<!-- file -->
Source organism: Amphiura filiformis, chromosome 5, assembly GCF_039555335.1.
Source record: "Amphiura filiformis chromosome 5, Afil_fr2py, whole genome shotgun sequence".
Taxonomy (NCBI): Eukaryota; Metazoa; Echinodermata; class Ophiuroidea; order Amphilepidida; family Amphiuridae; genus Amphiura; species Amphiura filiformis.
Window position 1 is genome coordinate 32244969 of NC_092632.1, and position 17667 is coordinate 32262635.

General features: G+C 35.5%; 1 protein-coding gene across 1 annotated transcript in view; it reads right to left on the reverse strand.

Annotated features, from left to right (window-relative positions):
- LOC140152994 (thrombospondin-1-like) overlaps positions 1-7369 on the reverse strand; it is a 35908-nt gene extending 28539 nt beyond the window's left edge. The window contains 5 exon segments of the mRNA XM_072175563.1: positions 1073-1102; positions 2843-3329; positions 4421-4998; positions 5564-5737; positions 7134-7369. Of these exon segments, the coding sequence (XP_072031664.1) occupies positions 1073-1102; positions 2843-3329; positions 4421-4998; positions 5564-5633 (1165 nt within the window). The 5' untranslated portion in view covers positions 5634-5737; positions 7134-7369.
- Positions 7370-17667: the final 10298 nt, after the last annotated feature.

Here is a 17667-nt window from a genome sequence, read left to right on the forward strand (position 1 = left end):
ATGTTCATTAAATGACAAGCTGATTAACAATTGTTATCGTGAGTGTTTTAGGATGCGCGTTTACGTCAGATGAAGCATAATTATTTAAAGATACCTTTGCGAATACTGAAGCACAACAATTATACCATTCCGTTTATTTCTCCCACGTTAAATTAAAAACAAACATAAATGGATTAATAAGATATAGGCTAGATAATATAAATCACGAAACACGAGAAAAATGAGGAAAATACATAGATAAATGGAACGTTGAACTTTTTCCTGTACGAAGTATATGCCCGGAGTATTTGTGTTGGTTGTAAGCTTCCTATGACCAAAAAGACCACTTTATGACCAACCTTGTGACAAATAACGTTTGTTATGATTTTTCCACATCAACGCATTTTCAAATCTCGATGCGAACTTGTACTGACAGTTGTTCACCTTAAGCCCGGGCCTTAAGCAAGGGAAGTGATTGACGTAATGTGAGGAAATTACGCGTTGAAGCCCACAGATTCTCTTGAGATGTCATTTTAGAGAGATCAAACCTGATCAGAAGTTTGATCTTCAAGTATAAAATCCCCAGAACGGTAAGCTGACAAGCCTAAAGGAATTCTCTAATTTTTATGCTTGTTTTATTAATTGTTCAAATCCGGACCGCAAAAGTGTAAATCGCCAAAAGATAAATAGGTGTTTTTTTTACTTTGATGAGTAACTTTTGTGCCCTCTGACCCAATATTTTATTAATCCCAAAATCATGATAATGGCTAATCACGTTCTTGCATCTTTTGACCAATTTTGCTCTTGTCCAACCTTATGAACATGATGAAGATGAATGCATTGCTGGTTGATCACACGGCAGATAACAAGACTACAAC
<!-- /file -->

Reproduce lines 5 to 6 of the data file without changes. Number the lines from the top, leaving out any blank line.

General features: G+C 35.5%; 1 protein-coding gene across 1 annotated transcript in view; it reads right to left on the reverse strand.

Annotated features, from left to right (window-relative positions):